In nineteenth-century Britain, seaside towns like Blackpool and Skegness were visited by holiday-makers in their thousands, bringing those towns prosperity and renown but, after the 1970s, their fortunes went into decline. It was to help re-assert the importance of the British seaside town for visitors and local people that Littlehampton residents, Jane Wood and Sophie Murray, decided to replace their kiosk selling chips, burgers and ice-cream, with a new café building. They asked Heatherwick Studio to design it.
With the shape of a cigarette, it was a difficult site, a narrow, forty metre-long strip of land, trapped between the promenade in front and a high-pressure sewage line behind that could not be built over. Also, the location was exposed, so although we wanted to give people a fantastic view of the sea, we also needed to shelter them. It meant keeping the building open to the sea in front and making it solid around the back. But how could we avoid making the building’s windowless rear elevation into a flat, dead façade? And how could we protect the forty metres of glass facing the sea?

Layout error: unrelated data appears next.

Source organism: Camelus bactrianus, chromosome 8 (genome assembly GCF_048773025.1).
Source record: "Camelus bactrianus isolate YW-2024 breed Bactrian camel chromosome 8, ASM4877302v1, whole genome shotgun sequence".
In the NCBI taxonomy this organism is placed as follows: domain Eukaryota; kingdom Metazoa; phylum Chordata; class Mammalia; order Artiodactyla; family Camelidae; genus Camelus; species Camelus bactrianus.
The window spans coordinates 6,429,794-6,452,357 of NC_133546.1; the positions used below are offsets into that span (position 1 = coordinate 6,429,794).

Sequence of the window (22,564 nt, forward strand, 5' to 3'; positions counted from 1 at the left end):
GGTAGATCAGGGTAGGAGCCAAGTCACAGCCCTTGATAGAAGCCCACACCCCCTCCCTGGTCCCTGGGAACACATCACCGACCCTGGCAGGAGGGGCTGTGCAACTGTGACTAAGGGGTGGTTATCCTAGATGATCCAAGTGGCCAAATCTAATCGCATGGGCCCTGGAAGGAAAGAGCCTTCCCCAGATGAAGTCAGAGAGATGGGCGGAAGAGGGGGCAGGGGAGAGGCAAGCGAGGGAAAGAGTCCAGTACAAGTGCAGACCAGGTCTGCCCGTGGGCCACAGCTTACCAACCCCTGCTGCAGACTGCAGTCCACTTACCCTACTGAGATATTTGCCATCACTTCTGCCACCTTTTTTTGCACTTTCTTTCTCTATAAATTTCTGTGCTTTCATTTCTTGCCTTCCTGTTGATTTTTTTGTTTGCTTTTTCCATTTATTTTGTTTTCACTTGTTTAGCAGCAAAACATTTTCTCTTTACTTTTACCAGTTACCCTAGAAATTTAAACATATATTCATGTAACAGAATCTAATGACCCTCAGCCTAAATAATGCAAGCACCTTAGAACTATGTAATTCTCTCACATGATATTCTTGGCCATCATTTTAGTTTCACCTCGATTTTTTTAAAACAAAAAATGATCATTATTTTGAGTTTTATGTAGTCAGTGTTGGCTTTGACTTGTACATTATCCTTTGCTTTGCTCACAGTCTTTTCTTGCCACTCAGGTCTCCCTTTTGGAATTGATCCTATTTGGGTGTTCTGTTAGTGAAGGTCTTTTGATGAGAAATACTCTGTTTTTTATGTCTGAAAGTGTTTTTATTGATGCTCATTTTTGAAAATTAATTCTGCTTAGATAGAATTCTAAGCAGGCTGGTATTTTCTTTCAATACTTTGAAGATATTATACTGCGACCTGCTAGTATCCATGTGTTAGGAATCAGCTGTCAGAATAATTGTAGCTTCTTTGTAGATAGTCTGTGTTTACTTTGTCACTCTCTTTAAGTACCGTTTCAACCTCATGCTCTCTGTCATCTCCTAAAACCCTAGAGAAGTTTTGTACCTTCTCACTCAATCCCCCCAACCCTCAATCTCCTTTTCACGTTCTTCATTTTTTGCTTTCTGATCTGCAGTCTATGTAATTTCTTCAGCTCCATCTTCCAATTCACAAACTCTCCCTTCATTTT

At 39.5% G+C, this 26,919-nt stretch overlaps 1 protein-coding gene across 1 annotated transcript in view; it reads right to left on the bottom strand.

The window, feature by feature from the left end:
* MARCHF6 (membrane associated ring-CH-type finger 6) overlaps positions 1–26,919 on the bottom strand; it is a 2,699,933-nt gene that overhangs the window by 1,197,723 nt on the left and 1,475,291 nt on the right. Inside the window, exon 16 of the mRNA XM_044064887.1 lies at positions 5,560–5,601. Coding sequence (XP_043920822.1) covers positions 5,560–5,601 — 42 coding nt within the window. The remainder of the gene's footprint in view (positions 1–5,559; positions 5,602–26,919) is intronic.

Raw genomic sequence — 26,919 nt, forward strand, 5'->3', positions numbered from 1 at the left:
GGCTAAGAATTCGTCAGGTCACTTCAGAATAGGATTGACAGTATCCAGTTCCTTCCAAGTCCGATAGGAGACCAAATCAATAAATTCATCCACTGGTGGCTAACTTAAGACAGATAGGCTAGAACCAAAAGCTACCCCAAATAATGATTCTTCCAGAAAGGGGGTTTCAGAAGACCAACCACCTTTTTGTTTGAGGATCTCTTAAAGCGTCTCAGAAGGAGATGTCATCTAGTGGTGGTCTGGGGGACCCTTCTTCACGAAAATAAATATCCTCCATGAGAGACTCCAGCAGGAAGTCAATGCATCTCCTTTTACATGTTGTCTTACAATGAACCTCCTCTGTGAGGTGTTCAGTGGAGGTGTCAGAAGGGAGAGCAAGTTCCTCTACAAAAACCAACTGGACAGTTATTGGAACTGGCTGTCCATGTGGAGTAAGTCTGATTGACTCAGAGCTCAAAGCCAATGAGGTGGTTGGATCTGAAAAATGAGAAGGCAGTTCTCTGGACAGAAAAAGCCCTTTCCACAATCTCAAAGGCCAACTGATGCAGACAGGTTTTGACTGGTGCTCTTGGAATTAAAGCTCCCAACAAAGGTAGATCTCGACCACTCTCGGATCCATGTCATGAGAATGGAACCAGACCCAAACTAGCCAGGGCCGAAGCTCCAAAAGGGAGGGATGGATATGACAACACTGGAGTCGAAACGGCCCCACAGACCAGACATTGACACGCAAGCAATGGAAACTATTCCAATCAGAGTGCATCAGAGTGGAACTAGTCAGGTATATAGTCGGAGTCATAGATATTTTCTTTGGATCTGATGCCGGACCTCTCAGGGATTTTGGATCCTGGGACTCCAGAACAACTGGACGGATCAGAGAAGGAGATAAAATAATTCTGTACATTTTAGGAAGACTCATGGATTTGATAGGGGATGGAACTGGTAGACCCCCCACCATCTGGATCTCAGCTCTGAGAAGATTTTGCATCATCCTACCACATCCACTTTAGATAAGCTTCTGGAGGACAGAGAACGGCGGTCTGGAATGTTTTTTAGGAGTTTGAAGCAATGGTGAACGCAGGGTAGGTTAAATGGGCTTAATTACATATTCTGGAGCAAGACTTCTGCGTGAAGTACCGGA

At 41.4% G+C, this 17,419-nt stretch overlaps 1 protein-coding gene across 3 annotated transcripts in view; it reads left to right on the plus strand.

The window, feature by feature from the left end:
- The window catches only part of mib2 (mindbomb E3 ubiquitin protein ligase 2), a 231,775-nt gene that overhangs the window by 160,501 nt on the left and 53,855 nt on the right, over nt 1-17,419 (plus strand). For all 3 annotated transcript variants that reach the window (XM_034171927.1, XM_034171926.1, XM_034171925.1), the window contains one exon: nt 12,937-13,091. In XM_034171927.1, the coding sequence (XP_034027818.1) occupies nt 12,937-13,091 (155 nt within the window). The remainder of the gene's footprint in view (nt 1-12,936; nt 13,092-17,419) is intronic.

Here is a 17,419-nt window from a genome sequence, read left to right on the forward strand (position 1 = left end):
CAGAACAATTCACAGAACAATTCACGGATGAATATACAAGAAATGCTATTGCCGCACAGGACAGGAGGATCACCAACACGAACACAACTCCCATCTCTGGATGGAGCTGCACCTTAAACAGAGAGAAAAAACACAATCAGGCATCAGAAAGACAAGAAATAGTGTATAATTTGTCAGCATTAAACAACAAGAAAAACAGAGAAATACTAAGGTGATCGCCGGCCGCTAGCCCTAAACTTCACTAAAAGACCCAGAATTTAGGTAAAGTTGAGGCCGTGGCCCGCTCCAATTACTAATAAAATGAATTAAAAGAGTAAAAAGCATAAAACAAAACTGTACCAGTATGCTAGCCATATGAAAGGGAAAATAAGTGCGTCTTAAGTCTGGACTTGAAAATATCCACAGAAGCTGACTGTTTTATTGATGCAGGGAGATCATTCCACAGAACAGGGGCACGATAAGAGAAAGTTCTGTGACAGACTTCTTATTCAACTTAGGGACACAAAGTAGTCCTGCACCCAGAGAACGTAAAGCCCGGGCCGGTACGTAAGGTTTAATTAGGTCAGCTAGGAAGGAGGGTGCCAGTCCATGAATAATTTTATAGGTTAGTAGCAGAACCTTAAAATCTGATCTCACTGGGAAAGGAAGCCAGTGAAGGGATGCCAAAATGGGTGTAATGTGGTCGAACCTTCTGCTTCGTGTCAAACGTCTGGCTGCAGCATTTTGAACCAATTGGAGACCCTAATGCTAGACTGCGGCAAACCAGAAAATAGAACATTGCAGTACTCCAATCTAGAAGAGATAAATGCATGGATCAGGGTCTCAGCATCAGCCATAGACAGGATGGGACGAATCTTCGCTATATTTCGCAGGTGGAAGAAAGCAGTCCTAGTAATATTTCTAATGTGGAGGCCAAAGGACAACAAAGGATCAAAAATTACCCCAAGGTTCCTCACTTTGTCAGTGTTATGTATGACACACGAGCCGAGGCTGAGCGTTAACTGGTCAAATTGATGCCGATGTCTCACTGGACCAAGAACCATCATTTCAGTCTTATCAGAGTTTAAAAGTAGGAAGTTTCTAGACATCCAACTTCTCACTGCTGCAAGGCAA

The convention for modern seaside architecture is to evoke white-sailed yachts and a bygone era of Art Deco steamships but, to us, the British seaside did not conjure up images of twinkling sea, golden sand and blue skies. Our associations were with stumbling around on damp brown shingle, spotting the magically eroded objects that the sea has offered up. It made us wonder how to make a connection with the texture and richness of a British beach and whether this building could sit in the shingle like any other interesting seaside object.
The design was led by the roller shutters that the building would need to protect its windows. Rather than sticking them on like eyelids, we began to think about making the whole building out of its steel shutter boxes. We took long, undulating ribbons of steel, the same width as the shutters’ boxes, and wrapped them around a space to form the roof and walls. Angling the geometry of the box ribbons across the building gave articulation to the rear façade. By day, the roller shutters could be hidden within the building without looking like unhappy additions.
The entire metal structure was fabricated in sections by Littlehampton Welding by just two men. While the outside is raw weathered metal, the interior was sprayed with rigid insulating foam.
East Beach Café is open and there are often queues to get in. As well as serving a loyal local clientele, the high-quality cooking attracts visitors from all over England.